Schematic model for regulation of Pck1p activity in yeast and humans

In summary, we have found novel extracellular functions of yeast NuA4 complex in regulating gluconeogenesis and chronological life span. PEPCK gluconeogenic activity, etiologically important in human diabetes, is acetylated in both yeast and humans. Characterization of the structural basis of this acetylation control mechanism, as well as identification of the HDACs responsible for reversing the acetylation of human Pck1 in human liver will be crucial for further clarifying how blood glucose level is maintained within a remarkably narrow range. Besides Pck1p, understanding how other metabolic protein substrates are regulated by NuA4 in response to starvation and their possible roles in extension of chronological life span will also be an important next step. Lastly a similar approach using a human proteome microarray will help identify the HATs/HDACs responsible for the increasing number of acetylated human proteins.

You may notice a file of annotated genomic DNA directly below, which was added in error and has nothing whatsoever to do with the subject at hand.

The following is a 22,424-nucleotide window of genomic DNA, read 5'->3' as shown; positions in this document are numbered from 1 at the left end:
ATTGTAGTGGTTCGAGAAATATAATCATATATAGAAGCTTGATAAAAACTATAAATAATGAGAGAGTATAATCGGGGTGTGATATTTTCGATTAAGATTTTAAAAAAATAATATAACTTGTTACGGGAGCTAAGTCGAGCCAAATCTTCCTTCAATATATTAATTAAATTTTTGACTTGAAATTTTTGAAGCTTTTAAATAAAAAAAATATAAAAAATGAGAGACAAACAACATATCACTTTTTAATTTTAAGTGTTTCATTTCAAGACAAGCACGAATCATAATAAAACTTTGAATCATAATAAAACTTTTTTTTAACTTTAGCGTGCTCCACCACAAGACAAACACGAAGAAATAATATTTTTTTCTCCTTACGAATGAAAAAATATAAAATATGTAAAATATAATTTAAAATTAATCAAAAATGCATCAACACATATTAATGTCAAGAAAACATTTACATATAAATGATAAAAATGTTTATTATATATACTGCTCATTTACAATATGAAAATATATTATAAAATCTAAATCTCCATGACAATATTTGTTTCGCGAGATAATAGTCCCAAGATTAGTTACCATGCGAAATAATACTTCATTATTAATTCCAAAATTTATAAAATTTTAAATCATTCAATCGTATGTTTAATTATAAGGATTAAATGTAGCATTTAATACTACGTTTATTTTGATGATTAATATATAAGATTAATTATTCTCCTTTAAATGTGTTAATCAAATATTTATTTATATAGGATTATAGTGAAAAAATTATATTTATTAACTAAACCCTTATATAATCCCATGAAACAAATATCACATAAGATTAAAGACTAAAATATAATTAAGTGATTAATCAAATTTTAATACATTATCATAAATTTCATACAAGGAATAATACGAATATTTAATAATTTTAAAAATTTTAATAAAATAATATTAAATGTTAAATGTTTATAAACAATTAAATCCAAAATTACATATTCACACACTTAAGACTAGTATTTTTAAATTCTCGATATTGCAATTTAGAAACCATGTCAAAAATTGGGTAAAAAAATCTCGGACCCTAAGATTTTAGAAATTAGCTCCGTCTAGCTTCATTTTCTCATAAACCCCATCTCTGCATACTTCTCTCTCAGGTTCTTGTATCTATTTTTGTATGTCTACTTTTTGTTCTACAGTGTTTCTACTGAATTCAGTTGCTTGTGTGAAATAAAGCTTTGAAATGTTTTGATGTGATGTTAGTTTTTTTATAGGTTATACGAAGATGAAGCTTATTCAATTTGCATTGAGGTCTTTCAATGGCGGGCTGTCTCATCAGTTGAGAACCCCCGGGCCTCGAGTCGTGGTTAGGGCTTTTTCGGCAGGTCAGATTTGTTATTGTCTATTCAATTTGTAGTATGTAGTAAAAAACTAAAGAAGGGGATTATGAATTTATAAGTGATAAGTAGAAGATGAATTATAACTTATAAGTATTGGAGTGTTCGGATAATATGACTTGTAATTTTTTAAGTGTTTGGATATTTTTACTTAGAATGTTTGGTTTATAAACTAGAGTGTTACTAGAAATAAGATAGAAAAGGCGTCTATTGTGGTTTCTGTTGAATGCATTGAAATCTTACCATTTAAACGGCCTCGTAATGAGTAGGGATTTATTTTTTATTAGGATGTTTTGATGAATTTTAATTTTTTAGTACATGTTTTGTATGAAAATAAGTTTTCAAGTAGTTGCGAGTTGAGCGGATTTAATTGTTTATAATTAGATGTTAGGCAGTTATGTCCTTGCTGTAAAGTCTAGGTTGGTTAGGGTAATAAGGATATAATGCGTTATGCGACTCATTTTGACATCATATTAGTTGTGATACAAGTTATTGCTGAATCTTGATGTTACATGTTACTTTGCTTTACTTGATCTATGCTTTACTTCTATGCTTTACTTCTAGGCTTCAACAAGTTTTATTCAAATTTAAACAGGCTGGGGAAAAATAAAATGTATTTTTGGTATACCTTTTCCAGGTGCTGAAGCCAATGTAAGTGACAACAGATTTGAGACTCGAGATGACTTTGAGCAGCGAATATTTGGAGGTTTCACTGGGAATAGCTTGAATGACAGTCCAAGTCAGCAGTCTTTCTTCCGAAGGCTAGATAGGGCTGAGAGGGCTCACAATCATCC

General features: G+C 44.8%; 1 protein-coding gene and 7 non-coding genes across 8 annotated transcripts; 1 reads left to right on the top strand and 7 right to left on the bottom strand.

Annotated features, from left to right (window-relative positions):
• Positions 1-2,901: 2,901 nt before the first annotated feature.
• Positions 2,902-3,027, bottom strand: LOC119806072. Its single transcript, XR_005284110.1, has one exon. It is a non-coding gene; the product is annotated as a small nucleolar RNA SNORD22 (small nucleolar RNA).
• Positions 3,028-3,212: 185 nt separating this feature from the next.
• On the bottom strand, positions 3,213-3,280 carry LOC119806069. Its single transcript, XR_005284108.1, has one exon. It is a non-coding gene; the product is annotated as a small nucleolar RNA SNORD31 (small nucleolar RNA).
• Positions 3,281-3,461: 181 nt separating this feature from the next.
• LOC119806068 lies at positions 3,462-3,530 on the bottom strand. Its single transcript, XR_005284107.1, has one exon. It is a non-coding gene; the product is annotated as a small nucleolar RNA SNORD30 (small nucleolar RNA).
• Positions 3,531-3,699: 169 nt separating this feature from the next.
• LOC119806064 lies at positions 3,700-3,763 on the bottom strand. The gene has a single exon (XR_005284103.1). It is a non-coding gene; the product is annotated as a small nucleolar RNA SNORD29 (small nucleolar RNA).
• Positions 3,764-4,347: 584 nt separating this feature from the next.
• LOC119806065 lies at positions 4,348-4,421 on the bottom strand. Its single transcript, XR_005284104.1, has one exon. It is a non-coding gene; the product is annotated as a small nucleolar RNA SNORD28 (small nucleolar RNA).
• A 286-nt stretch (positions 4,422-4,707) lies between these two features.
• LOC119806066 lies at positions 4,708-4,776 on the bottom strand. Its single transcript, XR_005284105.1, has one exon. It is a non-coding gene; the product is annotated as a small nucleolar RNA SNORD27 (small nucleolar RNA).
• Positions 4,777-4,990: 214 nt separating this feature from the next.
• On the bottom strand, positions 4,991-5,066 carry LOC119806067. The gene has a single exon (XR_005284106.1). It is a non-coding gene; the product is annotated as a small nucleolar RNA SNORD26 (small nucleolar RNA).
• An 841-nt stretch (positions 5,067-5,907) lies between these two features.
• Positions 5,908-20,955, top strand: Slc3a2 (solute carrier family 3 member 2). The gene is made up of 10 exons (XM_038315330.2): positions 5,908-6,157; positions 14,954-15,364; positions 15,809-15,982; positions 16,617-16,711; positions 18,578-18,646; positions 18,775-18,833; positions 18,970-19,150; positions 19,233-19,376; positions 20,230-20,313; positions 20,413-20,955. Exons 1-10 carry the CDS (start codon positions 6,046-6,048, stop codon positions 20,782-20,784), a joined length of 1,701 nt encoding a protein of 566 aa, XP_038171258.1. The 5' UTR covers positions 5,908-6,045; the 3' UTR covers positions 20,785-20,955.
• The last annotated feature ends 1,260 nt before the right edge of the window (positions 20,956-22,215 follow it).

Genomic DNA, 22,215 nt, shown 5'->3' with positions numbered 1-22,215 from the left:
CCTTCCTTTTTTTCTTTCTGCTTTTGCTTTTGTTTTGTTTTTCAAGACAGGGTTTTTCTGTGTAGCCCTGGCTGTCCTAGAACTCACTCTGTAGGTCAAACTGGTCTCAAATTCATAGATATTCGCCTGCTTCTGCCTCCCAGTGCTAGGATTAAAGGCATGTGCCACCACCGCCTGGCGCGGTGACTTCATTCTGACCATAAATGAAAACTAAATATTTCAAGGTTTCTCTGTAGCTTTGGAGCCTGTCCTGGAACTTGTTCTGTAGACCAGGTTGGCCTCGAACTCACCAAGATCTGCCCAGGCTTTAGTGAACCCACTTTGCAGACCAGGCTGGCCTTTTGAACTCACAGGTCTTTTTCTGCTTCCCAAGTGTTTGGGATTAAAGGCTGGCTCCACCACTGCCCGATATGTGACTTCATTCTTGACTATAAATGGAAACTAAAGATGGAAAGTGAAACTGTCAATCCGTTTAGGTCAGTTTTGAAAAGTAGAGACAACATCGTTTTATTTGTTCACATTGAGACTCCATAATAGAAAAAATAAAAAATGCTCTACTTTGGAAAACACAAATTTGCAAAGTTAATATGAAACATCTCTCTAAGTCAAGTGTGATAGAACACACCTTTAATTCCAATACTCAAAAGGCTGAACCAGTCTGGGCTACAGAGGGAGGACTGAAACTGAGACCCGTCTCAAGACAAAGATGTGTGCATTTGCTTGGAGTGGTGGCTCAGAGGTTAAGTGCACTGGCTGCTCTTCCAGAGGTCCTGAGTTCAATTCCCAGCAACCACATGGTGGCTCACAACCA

Acetylation reactions on yeast proteome microarrays

A 200 μL reaction mixture containing 50 mM sodium butyrate, 5 mM DTT and 5 mM PMSF, 0.025 μCi [14C]-Acetyl-CoA (GE Healthcare, 0.05 mCi/mL, 8 mCi/mmol), with or without 4 μg of NuA4, was prepared in reaction buffer (250 mM Tris-HCl, pH7.5, 25% glycerol, 0.5 mM EDTA, and 250 mM KCl). A yeast proteome microarray (Zhu et al., 2001) was incubated with the reaction mixture at 30°C for 1 h, and then subjected to three 15 min washes with 50 mM NaHCO3-Na2CO3 (3:1) (pH9.3). The acetylation signals were then visualized by autoradiography after exposure to X-ray film for 20 d, scanned and saved as TIFF files. The TIFF images were processed by assigning an artificial green color to each brightened spot and analyzed using GenePix software to determine relative acetylation levels. After subtraction of backgrounds, protein spots with median signal intensity greater than an arbitrary cutoff value of 3,000 (determined based on visual inspection) were chosen as candidate substrates of NuA4 for further validation studies.

In vivo acetylation